The dog Churchill made his last pick-up ride late yesterday afternoon: He was thirteen (old for a large dog), and had been immobile and unhappy for some time. We postponed the inevitable decision until Christmas and the old year were over, and his whole (almost) family had made a last visit and said goodbye.
Understandably I was perhaps a little distrait today, but did manage a decent amount of work on F.'s desk/dining table. (Perhaps we could just call it a "dining desk"?)
First up was to finish the drawers, which was slow and fiddly. Here they are, assembled minus the bottoms and the rosewood pulls:
The final big job is to finish the top, which today means a quick leveling session with a jack-plane, a preliminary sanding with the belt sander and 100 grit, and then inserting a one-eighth inch walnut inlay line parallel to the edge.
First the position of the line is marked in with a pencil gauge to check out the visual appeal or otherwise; usually this line is pencilled in and erased several times before it seems OK. This one seemed right the first time:
The router is set up with a one-eighth carbide bit and a guide fence. The pencil line can also be seen. The line also serves to mark the limit of the router cut at the corners.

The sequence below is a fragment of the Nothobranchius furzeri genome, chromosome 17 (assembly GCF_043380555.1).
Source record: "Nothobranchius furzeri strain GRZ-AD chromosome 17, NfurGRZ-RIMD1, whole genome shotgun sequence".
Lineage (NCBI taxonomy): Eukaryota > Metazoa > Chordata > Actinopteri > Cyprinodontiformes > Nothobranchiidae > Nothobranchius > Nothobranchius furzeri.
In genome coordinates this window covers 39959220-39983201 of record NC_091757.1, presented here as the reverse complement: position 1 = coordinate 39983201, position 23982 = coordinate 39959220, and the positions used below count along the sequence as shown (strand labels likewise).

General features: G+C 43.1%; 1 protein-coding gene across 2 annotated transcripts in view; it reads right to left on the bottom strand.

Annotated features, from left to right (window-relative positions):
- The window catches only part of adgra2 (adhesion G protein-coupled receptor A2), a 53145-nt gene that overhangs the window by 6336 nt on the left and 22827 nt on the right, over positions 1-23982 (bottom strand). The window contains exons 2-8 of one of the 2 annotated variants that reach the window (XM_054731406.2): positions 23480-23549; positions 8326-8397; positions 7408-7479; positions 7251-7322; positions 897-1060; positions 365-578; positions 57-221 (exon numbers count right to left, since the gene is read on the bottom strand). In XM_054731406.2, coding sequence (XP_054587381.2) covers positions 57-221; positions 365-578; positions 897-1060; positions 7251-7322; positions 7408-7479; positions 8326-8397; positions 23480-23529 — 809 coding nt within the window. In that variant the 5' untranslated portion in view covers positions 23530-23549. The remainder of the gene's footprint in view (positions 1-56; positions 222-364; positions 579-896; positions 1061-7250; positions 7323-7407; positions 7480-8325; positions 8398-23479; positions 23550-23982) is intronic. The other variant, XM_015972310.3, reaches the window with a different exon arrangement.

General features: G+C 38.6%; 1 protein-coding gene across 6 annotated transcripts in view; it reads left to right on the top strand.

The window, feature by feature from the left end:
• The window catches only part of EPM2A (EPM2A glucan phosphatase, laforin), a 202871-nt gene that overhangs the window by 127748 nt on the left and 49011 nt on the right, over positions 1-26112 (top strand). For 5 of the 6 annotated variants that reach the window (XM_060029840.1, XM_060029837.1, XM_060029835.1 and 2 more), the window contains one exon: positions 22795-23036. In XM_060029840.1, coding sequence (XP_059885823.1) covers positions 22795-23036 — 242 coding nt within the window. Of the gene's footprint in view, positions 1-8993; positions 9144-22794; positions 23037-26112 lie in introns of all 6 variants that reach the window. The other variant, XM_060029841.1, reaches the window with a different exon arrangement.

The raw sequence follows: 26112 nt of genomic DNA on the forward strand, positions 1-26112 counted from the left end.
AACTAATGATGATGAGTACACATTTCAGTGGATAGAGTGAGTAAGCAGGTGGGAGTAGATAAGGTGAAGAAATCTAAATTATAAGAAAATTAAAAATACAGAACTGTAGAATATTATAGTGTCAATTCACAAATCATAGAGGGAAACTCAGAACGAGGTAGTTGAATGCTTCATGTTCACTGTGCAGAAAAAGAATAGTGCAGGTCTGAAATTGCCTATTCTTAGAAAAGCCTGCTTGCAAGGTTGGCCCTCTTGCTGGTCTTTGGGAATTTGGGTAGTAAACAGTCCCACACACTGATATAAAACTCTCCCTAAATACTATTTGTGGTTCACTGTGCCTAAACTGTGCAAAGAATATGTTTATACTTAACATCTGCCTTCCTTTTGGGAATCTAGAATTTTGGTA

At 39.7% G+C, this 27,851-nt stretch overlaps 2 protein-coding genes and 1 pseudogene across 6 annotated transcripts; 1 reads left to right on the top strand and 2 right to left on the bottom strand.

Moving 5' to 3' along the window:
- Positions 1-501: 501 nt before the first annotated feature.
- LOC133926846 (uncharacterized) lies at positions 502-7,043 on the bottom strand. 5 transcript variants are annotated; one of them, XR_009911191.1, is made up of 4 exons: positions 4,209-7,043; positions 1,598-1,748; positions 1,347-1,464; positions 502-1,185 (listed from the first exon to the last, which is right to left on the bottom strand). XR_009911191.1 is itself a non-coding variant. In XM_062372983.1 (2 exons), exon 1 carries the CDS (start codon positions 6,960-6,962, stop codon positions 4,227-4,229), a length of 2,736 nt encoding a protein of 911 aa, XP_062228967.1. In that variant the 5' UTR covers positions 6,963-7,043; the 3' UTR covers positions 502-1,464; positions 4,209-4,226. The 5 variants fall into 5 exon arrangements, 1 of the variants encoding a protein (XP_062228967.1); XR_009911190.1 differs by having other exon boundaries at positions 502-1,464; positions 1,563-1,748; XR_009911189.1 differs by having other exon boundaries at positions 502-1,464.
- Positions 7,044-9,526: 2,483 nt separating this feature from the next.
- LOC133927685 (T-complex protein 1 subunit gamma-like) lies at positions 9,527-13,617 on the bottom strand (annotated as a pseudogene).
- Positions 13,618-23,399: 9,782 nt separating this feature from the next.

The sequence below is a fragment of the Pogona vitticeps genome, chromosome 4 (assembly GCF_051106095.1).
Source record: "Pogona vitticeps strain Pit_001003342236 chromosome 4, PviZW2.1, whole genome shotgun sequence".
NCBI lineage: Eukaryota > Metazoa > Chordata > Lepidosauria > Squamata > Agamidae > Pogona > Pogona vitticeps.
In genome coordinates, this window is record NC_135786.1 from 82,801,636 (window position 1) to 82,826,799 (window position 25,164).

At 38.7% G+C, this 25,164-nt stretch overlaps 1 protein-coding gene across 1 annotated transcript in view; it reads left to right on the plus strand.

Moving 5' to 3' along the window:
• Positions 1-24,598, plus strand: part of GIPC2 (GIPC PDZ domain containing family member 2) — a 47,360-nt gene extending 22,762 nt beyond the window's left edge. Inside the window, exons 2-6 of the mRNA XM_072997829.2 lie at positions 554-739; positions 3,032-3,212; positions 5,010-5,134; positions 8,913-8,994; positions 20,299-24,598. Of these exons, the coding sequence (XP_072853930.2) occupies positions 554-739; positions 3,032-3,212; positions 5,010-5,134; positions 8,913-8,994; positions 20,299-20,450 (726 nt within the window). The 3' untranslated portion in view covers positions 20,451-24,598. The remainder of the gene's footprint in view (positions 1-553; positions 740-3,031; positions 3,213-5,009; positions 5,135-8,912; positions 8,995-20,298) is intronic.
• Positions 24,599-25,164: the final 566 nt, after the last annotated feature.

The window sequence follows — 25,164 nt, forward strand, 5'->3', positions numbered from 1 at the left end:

After routing the groove for the inlay, the inlay strips must be cut. (These are always fitted to the groove - unless I'm using a scratch stock, which allows some variation in the groove width.) Slightly oversized strips are cut with the table saw from a straight grained piece of suitable wood (in this case walnut). These are then run through my crude but quite efficient thickness sander, checking carefully for a tight fit in the prepared groove.
The sander is simply a laminated cylinder, turned between centres on the lathe. A 60 grit 24" sanding belt is wound around the "drum" and stapled on at either end.
A piece of wood is bolted to the tool rest, and forms a bed for the sander. Adjustment in this case is made by tilting the toolrest and the board.
Individual strips of stringing are best cut on the bandsaw. Here a false plywood table has been clamped to the metal table underneath after running it through the saw; a fence is also clamped to the table, about an eighth away from the blade. Strips of inlay can then be safely cut with a minimum of waste.
The final thickness adjustment is made on a simple hand-thicknesser. (The design for this taken from a very useful book entitled "Woodworking Aids and Devices".) One advantage of this tool is that the inlay strip can be given a very slight taper by tilting the blade.
Finally glue is run into the recess (useful syringe!), and the inlay strip tapped in with a hammer. A Warrington hammer is useful for this, as the cross pein can be used to rub down the inlay to make sure that it's fully inserted.
Tomorrow morning: sand the inlay, and scrape the entire top in preparation for the final sanding.